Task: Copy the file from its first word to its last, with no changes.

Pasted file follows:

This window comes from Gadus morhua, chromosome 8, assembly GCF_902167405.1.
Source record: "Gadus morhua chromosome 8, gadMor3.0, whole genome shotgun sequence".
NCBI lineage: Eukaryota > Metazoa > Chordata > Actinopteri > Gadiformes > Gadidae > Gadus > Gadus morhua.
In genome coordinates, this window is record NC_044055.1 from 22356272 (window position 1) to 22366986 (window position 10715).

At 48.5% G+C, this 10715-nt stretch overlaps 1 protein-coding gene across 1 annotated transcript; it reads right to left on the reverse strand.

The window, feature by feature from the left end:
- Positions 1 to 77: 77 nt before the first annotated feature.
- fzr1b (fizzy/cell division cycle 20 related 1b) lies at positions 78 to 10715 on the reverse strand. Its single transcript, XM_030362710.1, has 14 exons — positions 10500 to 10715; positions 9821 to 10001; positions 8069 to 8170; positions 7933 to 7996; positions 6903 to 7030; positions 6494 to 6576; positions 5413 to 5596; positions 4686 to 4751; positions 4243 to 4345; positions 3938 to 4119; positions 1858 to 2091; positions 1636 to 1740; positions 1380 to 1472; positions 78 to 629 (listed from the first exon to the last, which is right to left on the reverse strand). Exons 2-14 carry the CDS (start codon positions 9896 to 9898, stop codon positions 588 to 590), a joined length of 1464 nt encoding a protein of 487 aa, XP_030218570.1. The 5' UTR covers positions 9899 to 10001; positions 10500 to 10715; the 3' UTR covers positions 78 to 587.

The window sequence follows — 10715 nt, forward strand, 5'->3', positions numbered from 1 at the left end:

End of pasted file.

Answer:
This window comes from Gadus morhua, chromosome 8, assembly GCF_902167405.1.
Source record: "Gadus morhua chromosome 8, gadMor3.0, whole genome shotgun sequence".
NCBI lineage: Eukaryota > Metazoa > Chordata > Actinopteri > Gadiformes > Gadidae > Gadus > Gadus morhua.
In genome coordinates, this window is record NC_044055.1 from 22356272 (window position 1) to 22366986 (window position 10715).

At 48.5% G+C, this 10715-nt stretch overlaps 1 protein-coding gene across 1 annotated transcript; it reads right to left on the reverse strand.

The window, feature by feature from the left end:
- Positions 1 to 77: 77 nt before the first annotated feature.
- fzr1b (fizzy/cell division cycle 20 related 1b) lies at positions 78 to 10715 on the reverse strand. Its single transcript, XM_030362710.1, has 14 exons — positions 10500 to 10715; positions 9821 to 10001; positions 8069 to 8170; positions 7933 to 7996; positions 6903 to 7030; positions 6494 to 6576; positions 5413 to 5596; positions 4686 to 4751; positions 4243 to 4345; positions 3938 to 4119; positions 1858 to 2091; positions 1636 to 1740; positions 1380 to 1472; positions 78 to 629 (listed from the first exon to the last, which is right to left on the reverse strand). Exons 2-14 carry the CDS (start codon positions 9896 to 9898, stop codon positions 588 to 590), a joined length of 1464 nt encoding a protein of 487 aa, XP_030218570.1. The 5' UTR covers positions 9899 to 10001; positions 10500 to 10715; the 3' UTR covers positions 78 to 587.

The window sequence follows — 10715 nt, forward strand, 5'->3', positions numbered from 1 at the left end: